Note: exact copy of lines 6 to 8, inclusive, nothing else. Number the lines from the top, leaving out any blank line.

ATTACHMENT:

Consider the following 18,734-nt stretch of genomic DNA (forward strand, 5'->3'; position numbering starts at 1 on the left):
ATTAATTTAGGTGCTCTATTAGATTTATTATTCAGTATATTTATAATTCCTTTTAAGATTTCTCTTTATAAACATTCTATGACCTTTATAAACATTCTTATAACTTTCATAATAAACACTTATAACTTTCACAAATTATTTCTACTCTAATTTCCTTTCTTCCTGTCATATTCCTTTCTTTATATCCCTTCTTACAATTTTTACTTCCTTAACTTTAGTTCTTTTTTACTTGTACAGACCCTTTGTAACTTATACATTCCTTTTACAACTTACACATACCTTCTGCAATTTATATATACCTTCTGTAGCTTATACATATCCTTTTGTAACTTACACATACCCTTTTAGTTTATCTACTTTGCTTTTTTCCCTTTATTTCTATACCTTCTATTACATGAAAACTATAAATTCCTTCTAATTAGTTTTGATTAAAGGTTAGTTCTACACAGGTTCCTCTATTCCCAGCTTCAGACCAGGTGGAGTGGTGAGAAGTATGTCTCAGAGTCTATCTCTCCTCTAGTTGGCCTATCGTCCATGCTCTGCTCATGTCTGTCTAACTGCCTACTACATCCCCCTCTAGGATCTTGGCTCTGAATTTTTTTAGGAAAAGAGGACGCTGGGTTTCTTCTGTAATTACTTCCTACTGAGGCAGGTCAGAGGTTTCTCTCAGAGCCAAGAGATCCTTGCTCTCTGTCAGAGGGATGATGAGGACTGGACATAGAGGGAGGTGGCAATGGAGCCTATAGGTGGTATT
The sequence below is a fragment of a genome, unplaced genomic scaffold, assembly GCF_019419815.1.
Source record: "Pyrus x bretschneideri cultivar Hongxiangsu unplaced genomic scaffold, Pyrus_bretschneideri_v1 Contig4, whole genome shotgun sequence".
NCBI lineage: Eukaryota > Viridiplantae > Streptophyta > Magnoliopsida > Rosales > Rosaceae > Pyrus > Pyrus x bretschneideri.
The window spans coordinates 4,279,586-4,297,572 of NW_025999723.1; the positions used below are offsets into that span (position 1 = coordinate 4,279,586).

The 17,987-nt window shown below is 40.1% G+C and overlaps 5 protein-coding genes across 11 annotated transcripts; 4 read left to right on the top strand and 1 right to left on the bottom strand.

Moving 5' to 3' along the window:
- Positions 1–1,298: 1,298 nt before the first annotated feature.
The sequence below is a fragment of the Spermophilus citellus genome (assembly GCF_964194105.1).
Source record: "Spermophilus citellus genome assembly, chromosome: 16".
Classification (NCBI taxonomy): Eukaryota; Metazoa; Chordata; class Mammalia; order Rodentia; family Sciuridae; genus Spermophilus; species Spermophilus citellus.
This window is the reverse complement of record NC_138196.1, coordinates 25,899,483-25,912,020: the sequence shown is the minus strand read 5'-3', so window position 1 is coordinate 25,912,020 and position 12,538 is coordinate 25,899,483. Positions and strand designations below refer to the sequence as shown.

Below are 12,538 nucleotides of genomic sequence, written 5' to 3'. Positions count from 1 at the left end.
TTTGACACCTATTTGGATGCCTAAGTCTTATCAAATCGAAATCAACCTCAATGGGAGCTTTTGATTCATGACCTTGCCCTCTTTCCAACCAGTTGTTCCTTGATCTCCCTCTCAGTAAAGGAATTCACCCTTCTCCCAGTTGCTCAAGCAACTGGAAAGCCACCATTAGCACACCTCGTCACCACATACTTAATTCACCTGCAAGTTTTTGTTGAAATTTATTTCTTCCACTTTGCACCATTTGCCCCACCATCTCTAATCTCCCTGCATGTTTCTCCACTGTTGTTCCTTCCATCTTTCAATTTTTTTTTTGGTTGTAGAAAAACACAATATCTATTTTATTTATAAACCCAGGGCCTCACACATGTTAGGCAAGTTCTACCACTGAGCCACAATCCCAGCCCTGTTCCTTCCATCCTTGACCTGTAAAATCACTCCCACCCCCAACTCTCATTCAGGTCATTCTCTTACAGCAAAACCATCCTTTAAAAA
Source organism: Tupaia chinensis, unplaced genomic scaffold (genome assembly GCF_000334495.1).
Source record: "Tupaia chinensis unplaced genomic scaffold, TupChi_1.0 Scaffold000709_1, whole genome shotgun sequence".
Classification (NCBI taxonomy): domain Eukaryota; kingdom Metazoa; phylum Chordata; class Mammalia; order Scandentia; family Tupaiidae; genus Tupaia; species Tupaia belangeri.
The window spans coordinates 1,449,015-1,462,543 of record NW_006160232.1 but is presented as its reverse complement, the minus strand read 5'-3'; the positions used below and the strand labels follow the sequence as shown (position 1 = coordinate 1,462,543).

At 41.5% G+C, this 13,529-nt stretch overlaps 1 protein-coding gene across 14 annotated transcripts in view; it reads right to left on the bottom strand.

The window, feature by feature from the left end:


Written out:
The window spans coordinates 4,279,586-4,297,572 of NW_025999723.1; the positions used below are offsets into that span (position 1 = coordinate 4,279,586).

The 17,987-nt window shown below is 40.1% G+C and overlaps 5 protein-coding genes across 11 annotated transcripts; 4 read left to right on the top strand and 1 right to left on the bottom strand.

Moving 5' to 3' along the window: